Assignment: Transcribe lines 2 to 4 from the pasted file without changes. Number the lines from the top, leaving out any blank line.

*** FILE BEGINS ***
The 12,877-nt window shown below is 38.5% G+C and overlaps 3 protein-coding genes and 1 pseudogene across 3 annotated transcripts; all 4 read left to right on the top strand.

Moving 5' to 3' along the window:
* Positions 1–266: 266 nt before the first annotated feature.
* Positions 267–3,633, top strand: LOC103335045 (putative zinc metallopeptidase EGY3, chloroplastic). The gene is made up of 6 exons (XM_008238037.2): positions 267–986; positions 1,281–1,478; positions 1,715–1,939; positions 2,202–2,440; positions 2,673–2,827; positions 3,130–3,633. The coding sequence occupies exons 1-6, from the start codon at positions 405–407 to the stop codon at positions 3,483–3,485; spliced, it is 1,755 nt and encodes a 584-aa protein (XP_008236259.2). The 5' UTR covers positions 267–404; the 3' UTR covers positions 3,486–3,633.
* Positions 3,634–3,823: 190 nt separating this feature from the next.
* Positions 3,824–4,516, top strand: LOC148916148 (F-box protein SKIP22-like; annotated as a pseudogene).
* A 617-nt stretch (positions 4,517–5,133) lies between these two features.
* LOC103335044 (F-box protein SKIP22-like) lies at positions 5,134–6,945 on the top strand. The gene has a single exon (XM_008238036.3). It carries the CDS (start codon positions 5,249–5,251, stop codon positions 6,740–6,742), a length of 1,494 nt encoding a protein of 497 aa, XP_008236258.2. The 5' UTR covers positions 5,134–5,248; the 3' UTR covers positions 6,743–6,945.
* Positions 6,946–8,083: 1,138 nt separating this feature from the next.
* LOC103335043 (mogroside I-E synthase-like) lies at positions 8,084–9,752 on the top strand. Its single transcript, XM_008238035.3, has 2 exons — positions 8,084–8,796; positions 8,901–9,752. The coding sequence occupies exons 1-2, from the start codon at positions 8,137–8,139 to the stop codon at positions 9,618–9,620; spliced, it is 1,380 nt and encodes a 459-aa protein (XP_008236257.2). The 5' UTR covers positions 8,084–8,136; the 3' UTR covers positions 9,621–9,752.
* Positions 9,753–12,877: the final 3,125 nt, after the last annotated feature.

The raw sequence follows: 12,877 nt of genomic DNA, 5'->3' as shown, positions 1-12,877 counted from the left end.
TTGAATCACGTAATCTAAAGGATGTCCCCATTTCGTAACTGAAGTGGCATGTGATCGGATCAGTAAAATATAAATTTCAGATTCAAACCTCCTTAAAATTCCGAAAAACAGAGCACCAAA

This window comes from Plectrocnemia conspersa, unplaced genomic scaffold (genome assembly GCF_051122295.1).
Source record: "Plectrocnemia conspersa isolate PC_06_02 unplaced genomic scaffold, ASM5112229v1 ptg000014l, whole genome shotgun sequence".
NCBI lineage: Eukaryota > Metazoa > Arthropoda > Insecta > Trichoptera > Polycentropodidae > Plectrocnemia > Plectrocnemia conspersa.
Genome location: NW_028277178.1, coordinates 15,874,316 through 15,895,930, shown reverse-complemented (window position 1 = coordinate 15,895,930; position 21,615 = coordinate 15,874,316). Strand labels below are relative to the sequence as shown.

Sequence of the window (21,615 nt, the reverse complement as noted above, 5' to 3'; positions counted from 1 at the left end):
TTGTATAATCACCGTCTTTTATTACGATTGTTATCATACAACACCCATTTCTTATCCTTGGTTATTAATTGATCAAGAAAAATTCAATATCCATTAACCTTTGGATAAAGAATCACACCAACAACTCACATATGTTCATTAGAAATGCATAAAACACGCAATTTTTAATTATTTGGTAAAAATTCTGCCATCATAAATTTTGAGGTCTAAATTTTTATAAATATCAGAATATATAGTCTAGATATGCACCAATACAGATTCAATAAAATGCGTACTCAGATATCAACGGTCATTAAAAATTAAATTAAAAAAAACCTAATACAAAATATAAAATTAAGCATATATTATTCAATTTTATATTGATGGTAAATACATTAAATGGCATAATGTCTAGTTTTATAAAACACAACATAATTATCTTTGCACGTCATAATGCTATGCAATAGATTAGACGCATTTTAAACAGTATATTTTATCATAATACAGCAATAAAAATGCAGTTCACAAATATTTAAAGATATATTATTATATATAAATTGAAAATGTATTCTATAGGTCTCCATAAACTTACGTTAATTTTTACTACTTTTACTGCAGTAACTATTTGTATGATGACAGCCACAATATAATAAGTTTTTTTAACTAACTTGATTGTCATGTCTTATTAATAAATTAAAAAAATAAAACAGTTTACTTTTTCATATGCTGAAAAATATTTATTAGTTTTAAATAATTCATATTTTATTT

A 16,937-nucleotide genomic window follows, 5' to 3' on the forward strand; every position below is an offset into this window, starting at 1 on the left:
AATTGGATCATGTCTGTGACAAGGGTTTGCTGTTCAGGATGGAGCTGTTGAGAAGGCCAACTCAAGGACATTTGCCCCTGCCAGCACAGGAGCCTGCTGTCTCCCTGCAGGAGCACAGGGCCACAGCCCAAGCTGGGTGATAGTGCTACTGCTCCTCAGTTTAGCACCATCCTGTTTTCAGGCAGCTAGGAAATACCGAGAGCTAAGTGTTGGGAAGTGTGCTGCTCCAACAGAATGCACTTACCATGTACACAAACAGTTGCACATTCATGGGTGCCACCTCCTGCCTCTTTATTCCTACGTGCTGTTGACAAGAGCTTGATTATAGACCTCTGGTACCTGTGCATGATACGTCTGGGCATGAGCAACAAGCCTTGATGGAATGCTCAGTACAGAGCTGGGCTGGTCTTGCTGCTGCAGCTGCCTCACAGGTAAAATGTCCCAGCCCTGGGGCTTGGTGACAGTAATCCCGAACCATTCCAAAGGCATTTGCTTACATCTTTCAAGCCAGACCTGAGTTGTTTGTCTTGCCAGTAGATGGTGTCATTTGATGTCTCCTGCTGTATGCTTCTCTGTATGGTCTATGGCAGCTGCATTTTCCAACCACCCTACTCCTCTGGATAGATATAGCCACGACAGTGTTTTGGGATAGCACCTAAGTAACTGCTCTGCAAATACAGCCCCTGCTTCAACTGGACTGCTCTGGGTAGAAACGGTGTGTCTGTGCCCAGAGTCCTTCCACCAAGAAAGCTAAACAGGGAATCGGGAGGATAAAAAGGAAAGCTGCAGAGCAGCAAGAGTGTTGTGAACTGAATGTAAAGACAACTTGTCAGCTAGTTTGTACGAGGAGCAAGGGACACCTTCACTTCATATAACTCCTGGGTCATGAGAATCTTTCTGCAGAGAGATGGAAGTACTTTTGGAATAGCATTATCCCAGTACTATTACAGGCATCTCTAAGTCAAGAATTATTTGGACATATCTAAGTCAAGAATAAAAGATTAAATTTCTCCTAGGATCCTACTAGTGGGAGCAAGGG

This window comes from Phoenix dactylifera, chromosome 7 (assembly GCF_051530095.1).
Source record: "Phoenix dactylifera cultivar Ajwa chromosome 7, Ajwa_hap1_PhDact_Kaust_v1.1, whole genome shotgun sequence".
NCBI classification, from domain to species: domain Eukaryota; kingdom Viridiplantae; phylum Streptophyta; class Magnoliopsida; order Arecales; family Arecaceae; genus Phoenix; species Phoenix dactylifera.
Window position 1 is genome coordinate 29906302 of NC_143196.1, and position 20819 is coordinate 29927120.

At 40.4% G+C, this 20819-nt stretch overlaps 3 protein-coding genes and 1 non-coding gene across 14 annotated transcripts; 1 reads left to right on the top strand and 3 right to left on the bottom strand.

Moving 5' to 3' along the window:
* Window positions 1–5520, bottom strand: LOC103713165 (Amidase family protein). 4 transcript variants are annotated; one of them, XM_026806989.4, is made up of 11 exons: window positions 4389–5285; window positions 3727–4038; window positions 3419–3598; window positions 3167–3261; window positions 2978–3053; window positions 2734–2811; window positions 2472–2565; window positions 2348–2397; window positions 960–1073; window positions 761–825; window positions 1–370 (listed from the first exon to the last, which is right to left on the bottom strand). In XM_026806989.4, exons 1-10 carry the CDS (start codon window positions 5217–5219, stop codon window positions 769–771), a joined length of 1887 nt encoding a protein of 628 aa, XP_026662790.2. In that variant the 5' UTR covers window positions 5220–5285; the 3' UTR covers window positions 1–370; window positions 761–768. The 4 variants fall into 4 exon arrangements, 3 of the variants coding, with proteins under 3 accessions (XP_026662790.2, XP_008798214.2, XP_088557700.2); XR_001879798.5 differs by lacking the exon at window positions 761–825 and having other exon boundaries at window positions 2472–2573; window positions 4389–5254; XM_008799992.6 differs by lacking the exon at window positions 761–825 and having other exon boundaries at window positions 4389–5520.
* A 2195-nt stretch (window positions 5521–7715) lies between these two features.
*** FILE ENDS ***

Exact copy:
Moving 5' to 3' along the window:
* Positions 1–266: 266 nt before the first annotated feature.
* Positions 267–3,633, top strand: LOC103335045 (putative zinc metallopeptidase EGY3, chloroplastic). The gene is made up of 6 exons (XM_008238037.2): positions 267–986; positions 1,281–1,478; positions 1,715–1,939; positions 2,202–2,440; positions 2,673–2,827; positions 3,130–3,633. The coding sequence occupies exons 1-6, from the start codon at positions 405–407 to the stop codon at positions 3,483–3,485; spliced, it is 1,755 nt and encodes a 584-aa protein (XP_008236259.2). The 5' UTR covers positions 267–404; the 3' UTR covers positions 3,486–3,633.